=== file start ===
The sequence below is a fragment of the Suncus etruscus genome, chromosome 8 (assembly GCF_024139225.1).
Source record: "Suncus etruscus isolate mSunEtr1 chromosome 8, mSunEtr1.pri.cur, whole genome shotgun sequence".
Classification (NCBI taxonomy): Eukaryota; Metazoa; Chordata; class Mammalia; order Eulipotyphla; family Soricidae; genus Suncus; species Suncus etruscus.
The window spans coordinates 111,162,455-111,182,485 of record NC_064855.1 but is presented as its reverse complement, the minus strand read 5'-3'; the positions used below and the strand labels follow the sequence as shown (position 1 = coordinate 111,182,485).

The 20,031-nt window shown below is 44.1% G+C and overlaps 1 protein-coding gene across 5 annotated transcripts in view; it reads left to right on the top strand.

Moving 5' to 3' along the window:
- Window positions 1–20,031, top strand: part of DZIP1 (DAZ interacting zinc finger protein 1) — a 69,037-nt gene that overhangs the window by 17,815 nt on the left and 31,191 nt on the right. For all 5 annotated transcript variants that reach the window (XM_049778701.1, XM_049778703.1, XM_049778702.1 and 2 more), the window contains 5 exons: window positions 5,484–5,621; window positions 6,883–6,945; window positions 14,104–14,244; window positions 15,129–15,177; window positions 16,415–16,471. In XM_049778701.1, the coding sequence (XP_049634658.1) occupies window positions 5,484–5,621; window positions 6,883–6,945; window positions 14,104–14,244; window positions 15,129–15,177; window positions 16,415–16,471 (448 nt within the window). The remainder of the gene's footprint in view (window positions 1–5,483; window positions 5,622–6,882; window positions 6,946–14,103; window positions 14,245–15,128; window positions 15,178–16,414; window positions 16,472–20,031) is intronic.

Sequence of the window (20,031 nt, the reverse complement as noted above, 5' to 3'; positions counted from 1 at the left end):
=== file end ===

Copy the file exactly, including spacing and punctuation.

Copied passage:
The sequence below is a fragment of the Suncus etruscus genome, chromosome 8 (assembly GCF_024139225.1).
Source record: "Suncus etruscus isolate mSunEtr1 chromosome 8, mSunEtr1.pri.cur, whole genome shotgun sequence".
Classification (NCBI taxonomy): Eukaryota; Metazoa; Chordata; class Mammalia; order Eulipotyphla; family Soricidae; genus Suncus; species Suncus etruscus.
The window spans coordinates 111,162,455-111,182,485 of record NC_064855.1 but is presented as its reverse complement, the minus strand read 5'-3'; the positions used below and the strand labels follow the sequence as shown (position 1 = coordinate 111,182,485).

The 20,031-nt window shown below is 44.1% G+C and overlaps 1 protein-coding gene across 5 annotated transcripts in view; it reads left to right on the top strand.

Moving 5' to 3' along the window:
- Window positions 1–20,031, top strand: part of DZIP1 (DAZ interacting zinc finger protein 1) — a 69,037-nt gene that overhangs the window by 17,815 nt on the left and 31,191 nt on the right. For all 5 annotated transcript variants that reach the window (XM_049778701.1, XM_049778703.1, XM_049778702.1 and 2 more), the window contains 5 exons: window positions 5,484–5,621; window positions 6,883–6,945; window positions 14,104–14,244; window positions 15,129–15,177; window positions 16,415–16,471. In XM_049778701.1, the coding sequence (XP_049634658.1) occupies window positions 5,484–5,621; window positions 6,883–6,945; window positions 14,104–14,244; window positions 15,129–15,177; window positions 16,415–16,471 (448 nt within the window). The remainder of the gene's footprint in view (window positions 1–5,483; window positions 5,622–6,882; window positions 6,946–14,103; window positions 14,245–15,128; window positions 15,178–16,414; window positions 16,472–20,031) is intronic.

Sequence of the window (20,031 nt, the reverse complement as noted above, 5' to 3'; positions counted from 1 at the left end):